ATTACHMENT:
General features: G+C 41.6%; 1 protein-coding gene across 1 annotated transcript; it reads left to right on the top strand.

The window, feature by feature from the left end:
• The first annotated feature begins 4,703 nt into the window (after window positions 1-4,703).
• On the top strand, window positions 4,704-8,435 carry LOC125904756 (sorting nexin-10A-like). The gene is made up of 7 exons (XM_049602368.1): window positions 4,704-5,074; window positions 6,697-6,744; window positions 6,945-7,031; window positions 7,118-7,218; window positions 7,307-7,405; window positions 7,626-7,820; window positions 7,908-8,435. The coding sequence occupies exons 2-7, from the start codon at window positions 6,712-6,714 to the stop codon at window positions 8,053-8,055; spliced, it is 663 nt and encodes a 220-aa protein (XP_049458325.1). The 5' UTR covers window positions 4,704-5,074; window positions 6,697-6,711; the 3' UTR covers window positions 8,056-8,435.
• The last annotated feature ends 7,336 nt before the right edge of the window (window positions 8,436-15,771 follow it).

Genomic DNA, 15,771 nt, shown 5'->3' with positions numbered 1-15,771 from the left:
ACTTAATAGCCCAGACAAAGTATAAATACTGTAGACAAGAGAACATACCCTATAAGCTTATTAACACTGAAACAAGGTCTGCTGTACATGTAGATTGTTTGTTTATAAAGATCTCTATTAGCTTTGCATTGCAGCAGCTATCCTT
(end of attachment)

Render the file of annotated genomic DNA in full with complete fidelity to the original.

General features: G+C 41.6%; 1 protein-coding gene across 1 annotated transcript; it reads left to right on the top strand.

The window, feature by feature from the left end:
• The first annotated feature begins 4,703 nt into the window (after window positions 1-4,703).
• On the top strand, window positions 4,704-8,435 carry LOC125904756 (sorting nexin-10A-like). The gene is made up of 7 exons (XM_049602368.1): window positions 4,704-5,074; window positions 6,697-6,744; window positions 6,945-7,031; window positions 7,118-7,218; window positions 7,307-7,405; window positions 7,626-7,820; window positions 7,908-8,435. The coding sequence occupies exons 2-7, from the start codon at window positions 6,712-6,714 to the stop codon at window positions 8,053-8,055; spliced, it is 663 nt and encodes a 220-aa protein (XP_049458325.1). The 5' UTR covers window positions 4,704-5,074; window positions 6,697-6,711; the 3' UTR covers window positions 8,056-8,435.
• The last annotated feature ends 7,336 nt before the right edge of the window (window positions 8,436-15,771 follow it).

Genomic DNA, 15,771 nt, shown 5'->3' with positions numbered 1-15,771 from the left:
ACTTAATAGCCCAGACAAAGTATAAATACTGTAGACAAGAGAACATACCCTATAAGCTTATTAACACTGAAACAAGGTCTGCTGTACATGTAGATTGTTTGTTTATAAAGATCTCTATTAGCTTTGCATTGCAGCAGCTATCCTT